India has completed more than seven decades as an independent nation and a constitutional republic. When India set upon this path it was seen as a brave unconventional path for a new post-colonial nation. Seven decades on, most political scientists would characterize India as a 'miracle' democracy - one that has defied extant political theory on constitutional survival and democratic transitions. However, too much of this Indian exceptionalism avoids careful attention to the specifics of Indian institutional design and the granularity of Indian institutional practice.

Indian academic scholarship in law, politics, economics and the social sciences more generally must invest considerable resources and intellectual energy in unpacking the institutional grammar of India’s success as a republic. The failure to do so may result in a misdiagnosis of our success while simultaneously failing to uncover the flesh and blood that has kept our institutional scaffolding in place. This seminar is dedicated to in depth empirically rigorous investigations into public institutions - legal, political and social - that enhance our common understanding and generate keen insight into their contemporary successes and failures.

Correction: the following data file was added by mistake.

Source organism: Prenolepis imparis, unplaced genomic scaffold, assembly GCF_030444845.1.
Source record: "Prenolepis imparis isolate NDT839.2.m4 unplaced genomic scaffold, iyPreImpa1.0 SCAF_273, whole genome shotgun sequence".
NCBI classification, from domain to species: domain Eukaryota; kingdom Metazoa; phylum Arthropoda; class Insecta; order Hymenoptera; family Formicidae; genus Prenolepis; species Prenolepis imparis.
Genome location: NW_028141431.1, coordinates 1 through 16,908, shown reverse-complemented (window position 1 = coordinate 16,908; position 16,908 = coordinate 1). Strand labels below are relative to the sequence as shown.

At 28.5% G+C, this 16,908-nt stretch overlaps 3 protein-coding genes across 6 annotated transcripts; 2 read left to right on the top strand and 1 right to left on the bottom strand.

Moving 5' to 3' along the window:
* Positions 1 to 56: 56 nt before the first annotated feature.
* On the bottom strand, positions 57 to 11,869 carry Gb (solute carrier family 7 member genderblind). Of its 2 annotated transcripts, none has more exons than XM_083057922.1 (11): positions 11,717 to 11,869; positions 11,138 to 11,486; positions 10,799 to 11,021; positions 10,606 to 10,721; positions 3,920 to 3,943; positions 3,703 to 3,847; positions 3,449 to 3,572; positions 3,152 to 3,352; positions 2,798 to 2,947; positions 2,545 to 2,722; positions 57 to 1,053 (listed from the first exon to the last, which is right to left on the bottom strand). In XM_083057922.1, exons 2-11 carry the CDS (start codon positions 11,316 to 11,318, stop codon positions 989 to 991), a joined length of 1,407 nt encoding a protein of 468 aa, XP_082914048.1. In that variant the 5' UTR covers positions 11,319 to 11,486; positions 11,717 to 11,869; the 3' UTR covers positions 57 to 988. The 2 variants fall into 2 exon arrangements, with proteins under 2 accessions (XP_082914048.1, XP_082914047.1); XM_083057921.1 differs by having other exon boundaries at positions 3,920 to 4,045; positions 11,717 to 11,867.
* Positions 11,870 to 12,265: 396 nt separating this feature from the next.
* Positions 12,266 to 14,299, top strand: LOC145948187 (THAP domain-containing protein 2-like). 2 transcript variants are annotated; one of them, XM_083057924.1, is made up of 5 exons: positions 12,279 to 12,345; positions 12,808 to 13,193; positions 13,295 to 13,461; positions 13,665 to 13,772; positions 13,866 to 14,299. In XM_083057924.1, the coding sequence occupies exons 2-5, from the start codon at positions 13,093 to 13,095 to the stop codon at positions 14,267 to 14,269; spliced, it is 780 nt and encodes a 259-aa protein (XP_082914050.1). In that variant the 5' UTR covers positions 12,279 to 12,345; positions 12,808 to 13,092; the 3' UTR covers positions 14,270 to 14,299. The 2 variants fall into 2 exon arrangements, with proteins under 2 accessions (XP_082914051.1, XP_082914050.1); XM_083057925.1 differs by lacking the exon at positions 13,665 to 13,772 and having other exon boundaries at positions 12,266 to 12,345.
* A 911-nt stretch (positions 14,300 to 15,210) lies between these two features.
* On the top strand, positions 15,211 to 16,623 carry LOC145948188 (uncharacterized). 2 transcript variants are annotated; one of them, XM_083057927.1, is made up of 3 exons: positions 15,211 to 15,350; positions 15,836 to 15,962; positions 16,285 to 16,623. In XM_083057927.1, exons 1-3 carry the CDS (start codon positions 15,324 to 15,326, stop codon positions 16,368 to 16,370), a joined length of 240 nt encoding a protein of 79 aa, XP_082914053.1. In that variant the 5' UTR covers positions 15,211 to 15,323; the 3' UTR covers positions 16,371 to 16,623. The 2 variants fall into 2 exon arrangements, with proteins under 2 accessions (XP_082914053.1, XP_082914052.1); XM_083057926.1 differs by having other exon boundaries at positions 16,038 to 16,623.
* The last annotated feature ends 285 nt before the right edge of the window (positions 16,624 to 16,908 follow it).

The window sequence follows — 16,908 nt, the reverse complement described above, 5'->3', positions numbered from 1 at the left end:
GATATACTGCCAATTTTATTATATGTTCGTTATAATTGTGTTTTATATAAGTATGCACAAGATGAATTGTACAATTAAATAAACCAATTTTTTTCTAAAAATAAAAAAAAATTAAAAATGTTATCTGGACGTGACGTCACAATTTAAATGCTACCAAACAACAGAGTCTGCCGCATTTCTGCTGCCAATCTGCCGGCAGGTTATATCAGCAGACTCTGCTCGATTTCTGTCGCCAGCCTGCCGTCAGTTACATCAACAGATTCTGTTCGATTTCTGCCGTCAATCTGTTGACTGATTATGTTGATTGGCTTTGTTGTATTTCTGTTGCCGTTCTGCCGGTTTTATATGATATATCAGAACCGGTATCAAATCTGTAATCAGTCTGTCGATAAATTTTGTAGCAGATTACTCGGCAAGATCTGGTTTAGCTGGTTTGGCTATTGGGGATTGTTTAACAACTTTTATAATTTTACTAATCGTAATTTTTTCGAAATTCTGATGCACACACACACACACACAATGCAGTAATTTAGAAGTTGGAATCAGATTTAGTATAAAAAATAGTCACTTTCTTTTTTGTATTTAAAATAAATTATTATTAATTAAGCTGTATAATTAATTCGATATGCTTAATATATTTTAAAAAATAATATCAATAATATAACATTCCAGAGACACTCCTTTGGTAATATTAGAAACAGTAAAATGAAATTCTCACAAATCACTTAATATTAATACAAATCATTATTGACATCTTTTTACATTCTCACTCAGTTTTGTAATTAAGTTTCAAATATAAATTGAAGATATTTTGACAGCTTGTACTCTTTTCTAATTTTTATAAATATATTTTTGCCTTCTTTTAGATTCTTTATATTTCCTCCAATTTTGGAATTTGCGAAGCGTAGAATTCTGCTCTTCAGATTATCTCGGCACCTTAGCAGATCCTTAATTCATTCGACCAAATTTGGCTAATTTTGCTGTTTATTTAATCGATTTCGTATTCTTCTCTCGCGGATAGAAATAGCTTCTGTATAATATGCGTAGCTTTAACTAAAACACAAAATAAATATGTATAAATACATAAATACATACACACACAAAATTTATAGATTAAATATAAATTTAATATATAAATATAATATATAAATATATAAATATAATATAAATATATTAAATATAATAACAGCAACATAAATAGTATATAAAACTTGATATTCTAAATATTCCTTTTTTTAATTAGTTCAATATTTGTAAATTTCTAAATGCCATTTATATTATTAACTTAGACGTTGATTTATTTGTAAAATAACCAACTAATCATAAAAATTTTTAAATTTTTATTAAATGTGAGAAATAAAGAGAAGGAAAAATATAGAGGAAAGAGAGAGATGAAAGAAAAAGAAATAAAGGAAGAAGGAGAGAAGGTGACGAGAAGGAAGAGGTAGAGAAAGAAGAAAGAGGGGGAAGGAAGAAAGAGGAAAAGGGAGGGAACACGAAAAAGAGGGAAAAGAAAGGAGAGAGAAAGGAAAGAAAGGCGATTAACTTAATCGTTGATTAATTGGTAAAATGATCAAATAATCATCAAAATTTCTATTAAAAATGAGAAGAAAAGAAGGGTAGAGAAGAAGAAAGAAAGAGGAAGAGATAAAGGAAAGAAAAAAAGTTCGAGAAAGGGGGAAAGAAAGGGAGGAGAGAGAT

About the Workshop:

Drawing on the high quality, interdisciplinary research work carried on by Azim Premji University and NIPFP, this workshop aims to generate active, sustained conversations and academic scholarship on themes related to the law, society and public institutions in India.

The workshop is designed to be an intensive, one-day session aimed at encouraging scholarship and debate among individual researchers, academics and practitioners belonging to disciplines like law, politics, economics and sociology to engage in thoughtful discussions with peers on pressing contemporary issues under these broad themes.

The workshop is being hosted by Azim Premji University and NIPFP in New Delhi.

Format of the Workshop:

Interested applicants should submit an abstract of not more than 1000 words on topics of their interest under the broad themes. The proposals could be based on their ongoing research or new research that they would like to be engaged in. Two copies of the abstract, in word, pdf, LaTeX or any similar formats should be emailed to, with details of full name, designation and employment/institutional affiliation of the applicant.

All abstracts will be reviewed by an independent jury selected by the organisers who will shortlist the abstracts based on relevance to the theme, novelty and academic merit. Authors of selected abstracts will receive an email notification of the exact date and venue of the workshop and should submit their completed research paper to, by 15 December, 2019.